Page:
Friday, October 03, 2008

Table Manners

When going through my pictures yesterday to find my jellyfish photographs, I came across this photograph. I took it during a break in my lecture in Michigan some weeks back. I could see people in my audience looking at me like I'd lost my marbles when I cleared off my notes in order to take a snapshot of the corner of my lecture desk. But I didn't care. In fact, I thought that their confusion was an indicator of the difference that I now find between those with and those without disabilities.

Before life in a wheelchair I would occasionally notice access issues. Particularly in latter years as I found ramps easier to negotiate than stairs. But still access to me was more of an abstract concept than a day to day reality. Now I'm faced with issues of access constantly. Right now I'm in a hotel room, purporting to be accessible because it has a low peephole in the door but does not have bars around the toilet. Yesterday I faced a ramp that only a teenager on a skateboard would dare attempt. The day before, I tried to get through a door that opened with a disability button but wasn't wide enough for a wheelchair.

Access matters.

Then here I was in a lecture hall and they brought out this table for me to use to present from. It was made specifically for those who sit to present, someone realized, that we are all at different heights, someone else realized that having a handle to raise and lower the table would be cool, then finally someone thought about putting the handle in a place that was easily accessible. The end result was the perfect accessible table - and I got to use it.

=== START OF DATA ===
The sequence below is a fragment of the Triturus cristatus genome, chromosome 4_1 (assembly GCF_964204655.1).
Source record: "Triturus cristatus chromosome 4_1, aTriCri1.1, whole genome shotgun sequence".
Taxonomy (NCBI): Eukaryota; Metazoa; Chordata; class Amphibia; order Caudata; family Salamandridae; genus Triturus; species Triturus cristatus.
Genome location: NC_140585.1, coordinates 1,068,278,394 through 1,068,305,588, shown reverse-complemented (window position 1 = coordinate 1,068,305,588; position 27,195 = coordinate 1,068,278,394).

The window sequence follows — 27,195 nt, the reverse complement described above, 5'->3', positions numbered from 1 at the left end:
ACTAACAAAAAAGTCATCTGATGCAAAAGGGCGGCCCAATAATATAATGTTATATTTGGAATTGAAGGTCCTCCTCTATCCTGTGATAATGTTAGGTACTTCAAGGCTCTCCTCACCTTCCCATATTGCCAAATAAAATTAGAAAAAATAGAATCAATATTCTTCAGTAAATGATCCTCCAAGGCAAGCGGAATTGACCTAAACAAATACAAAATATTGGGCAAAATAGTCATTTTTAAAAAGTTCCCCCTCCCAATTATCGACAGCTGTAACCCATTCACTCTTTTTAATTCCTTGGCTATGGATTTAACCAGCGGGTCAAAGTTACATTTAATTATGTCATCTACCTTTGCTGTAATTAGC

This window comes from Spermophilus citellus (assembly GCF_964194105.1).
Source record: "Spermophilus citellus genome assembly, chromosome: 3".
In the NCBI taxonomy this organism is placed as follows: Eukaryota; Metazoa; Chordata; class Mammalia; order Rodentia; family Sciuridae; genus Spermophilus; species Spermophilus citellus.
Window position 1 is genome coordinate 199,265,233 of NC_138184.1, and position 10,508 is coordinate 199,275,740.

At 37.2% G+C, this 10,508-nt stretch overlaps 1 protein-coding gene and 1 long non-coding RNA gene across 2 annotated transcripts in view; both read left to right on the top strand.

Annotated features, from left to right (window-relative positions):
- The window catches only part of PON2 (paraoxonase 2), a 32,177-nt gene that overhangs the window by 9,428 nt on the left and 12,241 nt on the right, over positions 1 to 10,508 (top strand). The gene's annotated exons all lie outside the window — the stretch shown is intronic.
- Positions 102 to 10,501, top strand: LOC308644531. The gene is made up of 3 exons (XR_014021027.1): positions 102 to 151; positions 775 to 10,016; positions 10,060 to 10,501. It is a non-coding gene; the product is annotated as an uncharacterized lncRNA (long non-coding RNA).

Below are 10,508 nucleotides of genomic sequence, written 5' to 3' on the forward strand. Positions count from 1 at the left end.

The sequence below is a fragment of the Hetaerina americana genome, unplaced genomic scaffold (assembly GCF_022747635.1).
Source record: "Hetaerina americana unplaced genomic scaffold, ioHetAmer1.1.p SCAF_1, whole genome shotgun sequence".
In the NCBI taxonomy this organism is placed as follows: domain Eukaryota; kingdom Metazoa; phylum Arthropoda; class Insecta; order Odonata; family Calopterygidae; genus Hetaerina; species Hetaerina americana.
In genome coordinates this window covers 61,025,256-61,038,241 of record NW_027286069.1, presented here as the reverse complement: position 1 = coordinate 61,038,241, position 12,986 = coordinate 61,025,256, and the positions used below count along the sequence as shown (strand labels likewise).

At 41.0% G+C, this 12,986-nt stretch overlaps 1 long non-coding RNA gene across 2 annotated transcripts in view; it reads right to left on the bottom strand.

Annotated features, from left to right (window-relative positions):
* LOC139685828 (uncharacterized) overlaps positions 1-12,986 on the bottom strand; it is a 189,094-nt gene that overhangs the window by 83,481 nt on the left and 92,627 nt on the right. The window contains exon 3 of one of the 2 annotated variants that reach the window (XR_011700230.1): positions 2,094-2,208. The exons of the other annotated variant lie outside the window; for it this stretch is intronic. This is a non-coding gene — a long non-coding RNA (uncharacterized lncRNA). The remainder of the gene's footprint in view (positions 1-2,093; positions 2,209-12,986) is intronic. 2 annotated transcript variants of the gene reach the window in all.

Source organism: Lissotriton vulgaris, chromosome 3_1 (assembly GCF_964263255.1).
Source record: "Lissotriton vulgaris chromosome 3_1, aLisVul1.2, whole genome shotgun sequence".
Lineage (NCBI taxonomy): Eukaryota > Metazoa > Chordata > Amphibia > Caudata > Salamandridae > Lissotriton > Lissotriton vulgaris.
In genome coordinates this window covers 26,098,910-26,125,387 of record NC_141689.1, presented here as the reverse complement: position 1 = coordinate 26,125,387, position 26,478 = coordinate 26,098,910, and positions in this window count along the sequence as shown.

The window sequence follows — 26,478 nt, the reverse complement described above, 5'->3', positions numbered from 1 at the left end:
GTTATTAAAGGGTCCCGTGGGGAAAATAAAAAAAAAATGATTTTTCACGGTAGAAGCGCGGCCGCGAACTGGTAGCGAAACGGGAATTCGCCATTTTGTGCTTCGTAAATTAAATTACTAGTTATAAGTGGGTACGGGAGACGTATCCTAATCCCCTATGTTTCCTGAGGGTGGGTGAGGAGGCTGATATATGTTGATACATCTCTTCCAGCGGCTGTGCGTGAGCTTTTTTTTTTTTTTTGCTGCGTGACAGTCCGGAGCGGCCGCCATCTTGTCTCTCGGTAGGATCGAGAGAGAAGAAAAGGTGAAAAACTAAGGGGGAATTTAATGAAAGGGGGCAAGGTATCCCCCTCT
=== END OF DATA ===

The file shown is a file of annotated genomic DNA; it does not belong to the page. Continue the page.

So those in my audience that thought I was crazy to take a photo of the corner of a table didn't see what I saw.

The sheer physical beauty of accessibility.


Cynthia said...

I had not seen a table like that, but soooo coool!
I am having some temporary ( I hope) mobility problems, and have seen several odd things that were done in the name of accessibility. --Like a roll in shower at a hotel, with a hand held shower head . It sounds good, but it was mounted 7 feet high. The tile was terribly slippery too. This didn't work too well for me.

I don't suppose there is a "honey-do list" to fix these misses at making the environment accessible.
I always thought there would be well thought out standards, but if there are, it doesn't look like many people pay attention to them.

Kei said...

Very cool! Someone was thinking.